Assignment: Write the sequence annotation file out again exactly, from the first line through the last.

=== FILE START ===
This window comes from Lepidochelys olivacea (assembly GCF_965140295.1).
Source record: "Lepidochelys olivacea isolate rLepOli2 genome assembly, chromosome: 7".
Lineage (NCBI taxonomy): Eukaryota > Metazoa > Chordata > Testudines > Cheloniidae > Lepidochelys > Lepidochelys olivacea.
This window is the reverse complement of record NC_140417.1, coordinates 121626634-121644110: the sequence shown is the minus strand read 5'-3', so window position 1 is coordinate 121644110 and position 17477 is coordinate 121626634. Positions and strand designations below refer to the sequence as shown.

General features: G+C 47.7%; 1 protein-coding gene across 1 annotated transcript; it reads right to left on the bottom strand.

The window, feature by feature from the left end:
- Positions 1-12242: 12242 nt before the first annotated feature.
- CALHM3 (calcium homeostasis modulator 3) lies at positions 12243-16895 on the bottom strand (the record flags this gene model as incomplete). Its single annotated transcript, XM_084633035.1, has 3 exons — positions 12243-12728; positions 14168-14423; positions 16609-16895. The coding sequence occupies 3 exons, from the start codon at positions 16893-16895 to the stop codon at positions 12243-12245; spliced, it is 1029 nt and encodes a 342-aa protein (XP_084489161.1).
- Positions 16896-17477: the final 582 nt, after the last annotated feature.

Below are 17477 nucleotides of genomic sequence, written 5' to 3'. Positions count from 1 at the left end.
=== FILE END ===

This window comes from Lepidochelys olivacea (assembly GCF_965140295.1).
Source record: "Lepidochelys olivacea isolate rLepOli2 genome assembly, chromosome: 7".
Lineage (NCBI taxonomy): Eukaryota > Metazoa > Chordata > Testudines > Cheloniidae > Lepidochelys > Lepidochelys olivacea.
This window is the reverse complement of record NC_140417.1, coordinates 121626634-121644110: the sequence shown is the minus strand read 5'-3', so window position 1 is coordinate 121644110 and position 17477 is coordinate 121626634. Positions and strand designations below refer to the sequence as shown.

General features: G+C 47.7%; 1 protein-coding gene across 1 annotated transcript; it reads right to left on the bottom strand.

The window, feature by feature from the left end:
- Positions 1-12242: 12242 nt before the first annotated feature.
- CALHM3 (calcium homeostasis modulator 3) lies at positions 12243-16895 on the bottom strand (the record flags this gene model as incomplete). Its single annotated transcript, XM_084633035.1, has 3 exons — positions 12243-12728; positions 14168-14423; positions 16609-16895. The coding sequence occupies 3 exons, from the start codon at positions 16893-16895 to the stop codon at positions 12243-12245; spliced, it is 1029 nt and encodes a 342-aa protein (XP_084489161.1).
- Positions 16896-17477: the final 582 nt, after the last annotated feature.

Below are 17477 nucleotides of genomic sequence, written 5' to 3'. Positions count from 1 at the left end.